Atopic Dermatitis in Cats and Dogs

Atopic dermatitis is a common skin disorder in dogs and cats caused by exposure to environmental allergens like pollen, moulds, grass or dust mites. Some pets can have symptoms all year round if they are allergic to things like house dust mites. Others might only have seasonal problems, such as an allergy to tree pollens. At The Insurance Emporium, we’ve spoken to our pet health expert all about atopic dermatitis, and what you can do if your pet is suffering.

Symptoms of atopic dermatitis

An animal affected with atopic dermatitis produces an excessive response when exposed to the allergen, or allergens, that they are allergic to, causing an inflammatory skin reaction. Look out for the following symptoms in your pet:

– Red, irritated, inflamed skin

– Intense itching (pruritis)

– Hair loss (alopecia)

– Over-grooming

The compromised skin barrier of the affected area can also be at risk of developing a secondary bacterial or fungal infection. Atopic dermatitis can affect any area of the skin, but commonly affects the muzzle, belly (ventrum), bottom (perineum), groin, armpits (axillae), limbs, ears and feet.

How severe are the symptoms?

Atopic dermatitis can vary in its severity. Some individuals may only display mild signs, such as chewing their feet. Some cats may present with self-trauma, particularly around their head and neck. Keep an eye out for hair loss on their belly caused by over-grooming, too. Skin lesions may look different in cats when compared to dogs, as cats could develop eosinophilia granulomas, which can be quite severe.

When should I contact my vet?

If you notice your pet itching regularly, they should be examined by your vet. If necessary, they may perform a skin work up, including blood tests, skin scrapes, swabs, hair plucks and biopsies. Your vet might also recommend a dietary exclusion trial to rule out any food allergies. Atopic dermatitis is often diagnosed through the exclusion of other possible clinical causes.

Your vet might conduct blood tests or skin reaction tests to identify the allergens which could be triggering your pet’s symptoms. It can be difficult to determine exactly what your pet is allergic to, so these results should be considered alongside presenting signs and your dog or cat’s history.

What could my pet be allergic to?

Just like people, your pets could potentially be allergic to anything in the environment, both indoors and outdoors. Some allergies are more common than others, and there can be a degree of overlap between allergies, such as allergies to different moulds. Atopic dermatitis and food allergies are often clinically indistinguishable as well.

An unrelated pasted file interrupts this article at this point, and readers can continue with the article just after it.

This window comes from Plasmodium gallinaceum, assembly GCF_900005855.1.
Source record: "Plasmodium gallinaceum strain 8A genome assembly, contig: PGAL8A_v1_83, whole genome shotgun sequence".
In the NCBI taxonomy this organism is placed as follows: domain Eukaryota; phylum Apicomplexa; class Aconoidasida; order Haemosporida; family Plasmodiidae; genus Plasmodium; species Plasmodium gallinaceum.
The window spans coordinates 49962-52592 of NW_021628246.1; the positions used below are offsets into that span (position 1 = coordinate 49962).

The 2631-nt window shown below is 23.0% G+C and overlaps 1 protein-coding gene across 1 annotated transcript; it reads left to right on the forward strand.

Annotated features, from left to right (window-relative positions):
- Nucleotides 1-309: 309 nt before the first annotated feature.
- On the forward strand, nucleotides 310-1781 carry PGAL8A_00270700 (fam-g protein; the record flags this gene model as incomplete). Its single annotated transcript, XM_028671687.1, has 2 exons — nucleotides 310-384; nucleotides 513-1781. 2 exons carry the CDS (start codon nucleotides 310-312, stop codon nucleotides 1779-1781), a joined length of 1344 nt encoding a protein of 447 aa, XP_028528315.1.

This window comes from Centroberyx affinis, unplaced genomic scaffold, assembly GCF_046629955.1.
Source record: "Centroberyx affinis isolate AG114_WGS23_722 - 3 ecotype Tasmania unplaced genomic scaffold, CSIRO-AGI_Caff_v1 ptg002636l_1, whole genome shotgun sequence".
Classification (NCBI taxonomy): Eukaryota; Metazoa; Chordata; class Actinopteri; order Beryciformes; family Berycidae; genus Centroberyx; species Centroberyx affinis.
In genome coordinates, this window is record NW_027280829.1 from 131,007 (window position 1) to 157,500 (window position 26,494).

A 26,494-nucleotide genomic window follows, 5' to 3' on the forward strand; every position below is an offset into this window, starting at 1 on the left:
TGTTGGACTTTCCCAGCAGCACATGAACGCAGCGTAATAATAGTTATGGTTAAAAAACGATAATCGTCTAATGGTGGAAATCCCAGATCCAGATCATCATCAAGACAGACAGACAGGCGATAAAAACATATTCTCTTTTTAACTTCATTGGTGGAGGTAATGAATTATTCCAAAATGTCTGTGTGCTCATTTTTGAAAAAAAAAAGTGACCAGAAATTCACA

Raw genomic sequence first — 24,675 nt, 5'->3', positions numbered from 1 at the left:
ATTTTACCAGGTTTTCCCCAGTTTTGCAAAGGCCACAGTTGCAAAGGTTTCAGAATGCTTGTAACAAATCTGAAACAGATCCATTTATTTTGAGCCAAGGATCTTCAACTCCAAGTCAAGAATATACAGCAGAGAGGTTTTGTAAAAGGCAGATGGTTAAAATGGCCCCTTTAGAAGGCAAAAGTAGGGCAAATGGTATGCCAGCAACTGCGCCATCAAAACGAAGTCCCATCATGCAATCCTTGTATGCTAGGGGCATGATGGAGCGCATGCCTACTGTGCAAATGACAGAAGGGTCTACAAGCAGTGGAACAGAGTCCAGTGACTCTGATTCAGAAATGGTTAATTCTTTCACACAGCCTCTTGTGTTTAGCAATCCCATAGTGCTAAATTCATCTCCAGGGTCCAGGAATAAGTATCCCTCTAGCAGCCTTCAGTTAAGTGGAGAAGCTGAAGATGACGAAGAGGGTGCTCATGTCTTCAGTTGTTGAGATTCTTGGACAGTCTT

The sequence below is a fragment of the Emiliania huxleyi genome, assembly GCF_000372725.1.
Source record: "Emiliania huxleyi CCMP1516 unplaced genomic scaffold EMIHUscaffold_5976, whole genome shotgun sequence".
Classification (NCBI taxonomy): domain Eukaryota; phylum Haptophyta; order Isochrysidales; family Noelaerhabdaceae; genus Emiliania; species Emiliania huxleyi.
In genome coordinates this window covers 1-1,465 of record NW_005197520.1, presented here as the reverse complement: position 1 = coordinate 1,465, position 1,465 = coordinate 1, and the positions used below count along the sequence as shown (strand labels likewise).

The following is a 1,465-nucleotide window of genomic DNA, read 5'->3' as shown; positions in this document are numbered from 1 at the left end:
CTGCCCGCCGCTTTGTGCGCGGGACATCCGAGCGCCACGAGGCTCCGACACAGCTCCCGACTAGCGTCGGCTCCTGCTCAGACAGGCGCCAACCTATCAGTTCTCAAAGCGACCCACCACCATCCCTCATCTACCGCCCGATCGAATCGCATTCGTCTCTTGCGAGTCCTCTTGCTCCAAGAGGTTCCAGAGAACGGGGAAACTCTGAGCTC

The most common substances which can trigger allergic reactions are house dust and storage mites; microscopic mites invisible to the naked eye that can live in your clothes, furniture and carpets. Your pet may also be allergic to grass, weed or tree pollens, as well as certain types of mould.

Are certain pets more likely to develop atopic dermatitis?

The condition typically occurs in animals genetically predisposed to the condition and is more common in certain breeds. In dogs, atopic dermatitis is common in French Bulldogs, Labradors, West Highland White Terriers and other Terriers. In cats, the Abyssinian and Devon Rex are more likely to develop the condition.

Atopic dermatitis can occur at any age, but the condition is more common in younger pets. Dogs can develop clinical signs between six months and five years old, and as many as 75% of feline cases develop symptoms before they are three years old.

How do I manage atopic dermatitis in my pet?

An important first step to manage your pet’s atopic dermatitis is to reduce their exposure to certain environmental allergens. Just keep in mind, it can be difficult and often impossible to completely prevent exposure to certain allergens.

Long-term management

The condition requires long-term management through several different approaches. Management frequently includes using medication to suppress the pruritius and inflammation, using drugs like steroids, antihistamines or Cyclosporin. For dogs, Oclacitinib and Lokivetmab might also be recommended.

Topical medication

Your vet might recommend topical medication for your pet, such as steroid sprays and medicated shampoos. It’s important that your pet also has a good parasite control programme, and that you make sure any secondary infection is treated.

Immunotherapy

Allergen-specific immunotherapy might also be suggested by your vet to manage atopic dermatitis. The treatment programme should also aim to improve your pet’s skin health and coat quality through dietary supplementation or prescription diets, and appropriate medicated shampoos.

Fortunately, in recent years, new drugs have been developed to help manage atopic dermatitis. The condition still requires long-term management, but these new drugs have improved the outcome for affected animals, and the prognosis for animals with atopic dermatitis is usually good.

If you notice any symptoms of atopic dermatitis, we’d always recommend visiting your vet, who should be able to advise you on the right treatment for your pet. If you share your home with a furry friend, you might want to think about taking out insurance for your pet! Award-winning Pet Insurance from The Insurance Emporium can include Standard Benefits like Vet’s Fees up to £8,000*. Selected products are also 5 Star Rated by Defaqto^! Head on down to The Insurance Emporium to see if we have the right policy for you and your pet.

* Vet’s Fees cover up to £8,000 available on lunar monthly Lifetime Gold policies.

^ 5 Star Defaqto Rating applies to The Insurance Emporium’s Lifetime Gold Pet and Horse Insurance.

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